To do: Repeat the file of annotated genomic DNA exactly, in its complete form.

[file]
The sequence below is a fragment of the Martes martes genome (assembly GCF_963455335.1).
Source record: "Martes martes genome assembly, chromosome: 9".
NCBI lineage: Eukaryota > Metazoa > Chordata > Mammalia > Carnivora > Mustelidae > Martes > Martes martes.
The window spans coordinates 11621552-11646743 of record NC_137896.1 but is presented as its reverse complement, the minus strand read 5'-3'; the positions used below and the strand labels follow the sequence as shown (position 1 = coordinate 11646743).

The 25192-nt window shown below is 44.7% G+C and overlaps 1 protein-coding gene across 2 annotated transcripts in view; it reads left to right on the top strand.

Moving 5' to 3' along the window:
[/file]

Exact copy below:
The sequence below is a fragment of the Martes martes genome (assembly GCF_963455335.1).
Source record: "Martes martes genome assembly, chromosome: 9".
NCBI lineage: Eukaryota > Metazoa > Chordata > Mammalia > Carnivora > Mustelidae > Martes > Martes martes.
The window spans coordinates 11621552-11646743 of record NC_137896.1 but is presented as its reverse complement, the minus strand read 5'-3'; the positions used below and the strand labels follow the sequence as shown (position 1 = coordinate 11646743).

The 25192-nt window shown below is 44.7% G+C and overlaps 1 protein-coding gene across 2 annotated transcripts in view; it reads left to right on the top strand.

Moving 5' to 3' along the window: